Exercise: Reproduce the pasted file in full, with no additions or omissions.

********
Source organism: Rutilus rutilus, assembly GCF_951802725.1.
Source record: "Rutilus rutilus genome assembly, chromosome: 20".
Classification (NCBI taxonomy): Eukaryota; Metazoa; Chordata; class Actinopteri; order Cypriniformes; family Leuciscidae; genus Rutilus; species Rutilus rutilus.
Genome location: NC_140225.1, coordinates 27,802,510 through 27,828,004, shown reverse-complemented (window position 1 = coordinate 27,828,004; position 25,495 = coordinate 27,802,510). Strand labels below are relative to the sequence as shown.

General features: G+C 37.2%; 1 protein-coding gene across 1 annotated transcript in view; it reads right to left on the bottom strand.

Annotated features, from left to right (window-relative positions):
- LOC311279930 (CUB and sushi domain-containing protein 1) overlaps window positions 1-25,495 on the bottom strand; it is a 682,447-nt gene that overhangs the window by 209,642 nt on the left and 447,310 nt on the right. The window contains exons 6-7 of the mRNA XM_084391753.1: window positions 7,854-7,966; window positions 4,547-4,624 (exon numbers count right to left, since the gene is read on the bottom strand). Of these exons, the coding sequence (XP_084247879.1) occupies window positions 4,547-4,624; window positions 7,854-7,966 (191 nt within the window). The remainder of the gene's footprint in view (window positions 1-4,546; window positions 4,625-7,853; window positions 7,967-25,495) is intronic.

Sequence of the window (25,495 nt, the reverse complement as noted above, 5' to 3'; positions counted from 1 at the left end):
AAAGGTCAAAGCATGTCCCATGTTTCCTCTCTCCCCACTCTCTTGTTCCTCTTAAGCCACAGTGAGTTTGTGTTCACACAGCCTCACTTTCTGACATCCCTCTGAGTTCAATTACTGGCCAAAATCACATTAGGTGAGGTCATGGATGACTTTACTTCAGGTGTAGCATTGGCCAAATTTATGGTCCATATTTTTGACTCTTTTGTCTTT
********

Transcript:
Source organism: Rutilus rutilus, assembly GCF_951802725.1.
Source record: "Rutilus rutilus genome assembly, chromosome: 20".
Classification (NCBI taxonomy): Eukaryota; Metazoa; Chordata; class Actinopteri; order Cypriniformes; family Leuciscidae; genus Rutilus; species Rutilus rutilus.
Genome location: NC_140225.1, coordinates 27,802,510 through 27,828,004, shown reverse-complemented (window position 1 = coordinate 27,828,004; position 25,495 = coordinate 27,802,510). Strand labels below are relative to the sequence as shown.

General features: G+C 37.2%; 1 protein-coding gene across 1 annotated transcript in view; it reads right to left on the bottom strand.

Annotated features, from left to right (window-relative positions):
- LOC311279930 (CUB and sushi domain-containing protein 1) overlaps window positions 1-25,495 on the bottom strand; it is a 682,447-nt gene that overhangs the window by 209,642 nt on the left and 447,310 nt on the right. The window contains exons 6-7 of the mRNA XM_084391753.1: window positions 7,854-7,966; window positions 4,547-4,624 (exon numbers count right to left, since the gene is read on the bottom strand). Of these exons, the coding sequence (XP_084247879.1) occupies window positions 4,547-4,624; window positions 7,854-7,966 (191 nt within the window). The remainder of the gene's footprint in view (window positions 1-4,546; window positions 4,625-7,853; window positions 7,967-25,495) is intronic.

Sequence of the window (25,495 nt, the reverse complement as noted above, 5' to 3'; positions counted from 1 at the left end):
AAAGGTCAAAGCATGTCCCATGTTTCCTCTCTCCCCACTCTCTTGTTCCTCTTAAGCCACAGTGAGTTTGTGTTCACACAGCCTCACTTTCTGACATCCCTCTGAGTTCAATTACTGGCCAAAATCACATTAGGTGAGGTCATGGATGACTTTACTTCAGGTGTAGCATTGGCCAAATTTATGGTCCATATTTTTGACTCTTTTGTCTTT